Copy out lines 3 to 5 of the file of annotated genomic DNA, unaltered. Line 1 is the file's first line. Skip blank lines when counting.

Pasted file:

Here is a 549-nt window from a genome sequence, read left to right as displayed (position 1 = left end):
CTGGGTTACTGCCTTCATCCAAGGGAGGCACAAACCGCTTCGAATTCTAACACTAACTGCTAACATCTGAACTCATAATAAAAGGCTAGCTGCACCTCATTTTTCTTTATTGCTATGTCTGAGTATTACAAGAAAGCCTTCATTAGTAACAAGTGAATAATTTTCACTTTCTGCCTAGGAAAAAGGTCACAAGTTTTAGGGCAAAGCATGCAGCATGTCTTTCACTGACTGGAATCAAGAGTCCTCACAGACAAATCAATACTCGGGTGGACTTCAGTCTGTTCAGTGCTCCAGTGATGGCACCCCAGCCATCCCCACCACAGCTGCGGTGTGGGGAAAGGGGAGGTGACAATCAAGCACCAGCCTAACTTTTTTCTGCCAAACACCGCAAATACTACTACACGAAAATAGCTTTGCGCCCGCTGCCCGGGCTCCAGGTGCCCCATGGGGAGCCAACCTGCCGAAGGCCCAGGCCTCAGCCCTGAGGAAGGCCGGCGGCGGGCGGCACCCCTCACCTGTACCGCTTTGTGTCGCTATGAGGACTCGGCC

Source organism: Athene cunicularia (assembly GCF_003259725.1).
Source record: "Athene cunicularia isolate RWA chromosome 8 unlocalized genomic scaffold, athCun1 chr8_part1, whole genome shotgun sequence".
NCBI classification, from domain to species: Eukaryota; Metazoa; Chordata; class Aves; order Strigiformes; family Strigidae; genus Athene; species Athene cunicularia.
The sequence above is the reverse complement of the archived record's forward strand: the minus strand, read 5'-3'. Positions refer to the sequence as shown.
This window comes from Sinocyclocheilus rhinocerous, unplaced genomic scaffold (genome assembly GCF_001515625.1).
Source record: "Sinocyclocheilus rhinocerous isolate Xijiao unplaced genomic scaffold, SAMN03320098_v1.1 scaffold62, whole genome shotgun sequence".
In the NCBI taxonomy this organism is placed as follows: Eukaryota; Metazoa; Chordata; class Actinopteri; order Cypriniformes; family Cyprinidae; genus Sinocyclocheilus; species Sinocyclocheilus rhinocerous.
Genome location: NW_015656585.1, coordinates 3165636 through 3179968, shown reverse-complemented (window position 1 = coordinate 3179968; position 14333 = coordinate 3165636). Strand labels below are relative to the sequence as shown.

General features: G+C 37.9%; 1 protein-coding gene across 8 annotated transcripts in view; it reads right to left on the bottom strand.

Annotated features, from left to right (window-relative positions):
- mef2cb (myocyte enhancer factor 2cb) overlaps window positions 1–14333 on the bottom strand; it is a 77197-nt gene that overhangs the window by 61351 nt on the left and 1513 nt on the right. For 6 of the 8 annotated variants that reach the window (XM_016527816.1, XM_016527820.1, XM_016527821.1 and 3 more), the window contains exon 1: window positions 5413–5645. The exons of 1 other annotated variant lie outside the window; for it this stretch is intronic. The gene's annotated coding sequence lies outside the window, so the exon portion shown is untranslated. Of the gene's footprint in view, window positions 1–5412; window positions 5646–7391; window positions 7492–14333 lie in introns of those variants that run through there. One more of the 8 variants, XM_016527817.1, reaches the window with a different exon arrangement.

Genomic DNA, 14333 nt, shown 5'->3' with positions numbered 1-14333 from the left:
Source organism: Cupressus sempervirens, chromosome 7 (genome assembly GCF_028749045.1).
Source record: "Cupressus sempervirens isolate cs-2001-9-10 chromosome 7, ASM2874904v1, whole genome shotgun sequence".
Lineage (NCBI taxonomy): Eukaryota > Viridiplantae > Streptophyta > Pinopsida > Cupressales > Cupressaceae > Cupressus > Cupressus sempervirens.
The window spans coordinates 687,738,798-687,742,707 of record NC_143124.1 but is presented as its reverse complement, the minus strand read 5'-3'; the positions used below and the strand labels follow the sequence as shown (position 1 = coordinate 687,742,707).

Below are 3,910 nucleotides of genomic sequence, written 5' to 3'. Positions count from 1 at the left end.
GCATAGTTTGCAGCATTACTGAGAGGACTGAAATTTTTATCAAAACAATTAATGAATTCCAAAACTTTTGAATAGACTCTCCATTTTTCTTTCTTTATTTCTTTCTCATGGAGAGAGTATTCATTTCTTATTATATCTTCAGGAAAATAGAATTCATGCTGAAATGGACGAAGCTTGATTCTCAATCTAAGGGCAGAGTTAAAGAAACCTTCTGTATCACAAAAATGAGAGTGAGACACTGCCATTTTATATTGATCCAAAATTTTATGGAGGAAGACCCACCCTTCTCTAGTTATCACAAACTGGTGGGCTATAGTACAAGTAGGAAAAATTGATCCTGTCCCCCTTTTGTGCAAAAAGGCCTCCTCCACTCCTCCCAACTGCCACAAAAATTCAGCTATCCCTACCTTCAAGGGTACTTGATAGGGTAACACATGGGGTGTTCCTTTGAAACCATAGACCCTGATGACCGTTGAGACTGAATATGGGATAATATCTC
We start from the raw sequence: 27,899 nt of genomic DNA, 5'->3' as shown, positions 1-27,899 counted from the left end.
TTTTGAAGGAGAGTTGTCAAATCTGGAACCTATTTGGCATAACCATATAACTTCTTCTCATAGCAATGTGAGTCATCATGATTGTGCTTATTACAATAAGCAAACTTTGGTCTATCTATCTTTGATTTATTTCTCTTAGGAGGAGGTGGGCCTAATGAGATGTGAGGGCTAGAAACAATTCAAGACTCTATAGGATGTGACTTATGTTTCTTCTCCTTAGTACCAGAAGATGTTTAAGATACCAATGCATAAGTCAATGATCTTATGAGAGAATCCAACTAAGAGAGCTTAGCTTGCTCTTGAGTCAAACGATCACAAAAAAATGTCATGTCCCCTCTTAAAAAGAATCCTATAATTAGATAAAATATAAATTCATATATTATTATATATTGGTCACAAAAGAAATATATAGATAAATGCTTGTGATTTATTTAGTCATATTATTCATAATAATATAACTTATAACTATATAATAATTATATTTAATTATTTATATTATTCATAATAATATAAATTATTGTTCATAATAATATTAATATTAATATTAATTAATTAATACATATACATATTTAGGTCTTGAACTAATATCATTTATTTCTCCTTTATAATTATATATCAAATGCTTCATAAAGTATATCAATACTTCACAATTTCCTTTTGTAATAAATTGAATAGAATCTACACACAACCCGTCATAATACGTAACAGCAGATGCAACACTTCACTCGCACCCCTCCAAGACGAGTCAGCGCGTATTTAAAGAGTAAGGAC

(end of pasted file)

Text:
Source organism: Athene cunicularia (assembly GCF_003259725.1).
Source record: "Athene cunicularia isolate RWA chromosome 8 unlocalized genomic scaffold, athCun1 chr8_part1, whole genome shotgun sequence".
NCBI classification, from domain to species: Eukaryota; Metazoa; Chordata; class Aves; order Strigiformes; family Strigidae; genus Athene; species Athene cunicularia.